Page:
Posted on June 21, 2011
This blog was written by VSH’s summer PR intern, James Denison.
According to a 2009 study from the Substance Abuse and Mental Health Services Administration, 20-25% of America’s homeless population suffers from some sort of severe mental illness. That means one out of every four homeless individuals is struggling with schizophrenia, bipolar disorder, or another paralyzing mental instability. Statistically speaking, one out of every four homeless persons may be hearing voices, having hallucinations, or suffering from mood swings.
For some of these individuals, their mental illness is severe enough to warrant a temporary detention order to a psychiatric hospital. Because of the “danger of imminent harm to themselves or others”, they could legally be committed for inpatient treatment. Yet all over Virginia, psychiatric hospitals are turning hundreds of patients away each year, simply because they don’t have room for them. If they don’t have family to stay with, these individuals end up trying to fend for themselves on the streets. Without the care and treatment they need, they exist in constant danger of harming themselves or being victimized by others.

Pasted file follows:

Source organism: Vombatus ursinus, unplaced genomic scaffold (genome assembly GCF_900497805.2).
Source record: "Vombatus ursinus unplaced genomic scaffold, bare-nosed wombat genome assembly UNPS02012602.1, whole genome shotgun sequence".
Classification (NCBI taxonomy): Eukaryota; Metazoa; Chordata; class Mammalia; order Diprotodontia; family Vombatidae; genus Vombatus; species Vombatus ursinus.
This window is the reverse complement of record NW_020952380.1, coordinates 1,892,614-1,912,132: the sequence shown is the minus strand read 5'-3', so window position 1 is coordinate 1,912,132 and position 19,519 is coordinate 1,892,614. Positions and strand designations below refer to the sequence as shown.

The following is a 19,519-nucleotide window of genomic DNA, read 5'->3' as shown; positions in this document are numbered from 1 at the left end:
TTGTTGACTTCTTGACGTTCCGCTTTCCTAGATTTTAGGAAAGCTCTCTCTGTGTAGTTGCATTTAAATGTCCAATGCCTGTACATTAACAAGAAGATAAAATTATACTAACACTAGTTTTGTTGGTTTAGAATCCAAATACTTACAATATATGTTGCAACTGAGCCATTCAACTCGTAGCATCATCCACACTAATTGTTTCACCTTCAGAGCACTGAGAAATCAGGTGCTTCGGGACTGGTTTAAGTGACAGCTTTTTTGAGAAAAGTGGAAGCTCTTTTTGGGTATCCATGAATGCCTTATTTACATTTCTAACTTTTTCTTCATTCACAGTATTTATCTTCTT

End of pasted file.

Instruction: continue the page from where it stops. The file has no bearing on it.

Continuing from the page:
How did things end up this way? Mental institutes are downsizing, but that is not the heart of the problem. Smaller, community-based facilities were supposed to pick up the slack as a more humane way to treat patients with mental illness. However, that hasn’t happened, and persons with mental illness are paying the price. At Virginia Supportive Housing, though, we’re striving to ensure that individuals experiencing homelessness are properly cared for before they reach a point where they need to be committed.
At VSH, we believe it is unacceptable for anyone to be homeless, especially someone suffering from mental illness. Our program, A Place To Start, provides stable housing and comprehensive mental health services to chronically homeless individuals in the Richmond area. Thanks to a committed team of clinicians, case managers, a nurse, and a psychiatrist, APTS has housed 62 clients since December 2007. All but one of APTS’s clients have not returned to homelessness.
APTS has shown how compassion, empathy, and determination can bring people off the streets and save Richmond money to boot. In addition, the greatest benefit of APTS comes from watching our clients move from instability and fear to security and peace. As our psychiatrist Jeannette Schoonmaker put it in last week’s blog: “The thing that makes my day is when I’ve seen people come into the program who are really desperately depressed, hopeless, and don’t know where to turn. And in a few months, I can ask them how they’re doing, and they say, ‘I’m happy. Life is good.’ That’s flat-out amazing.”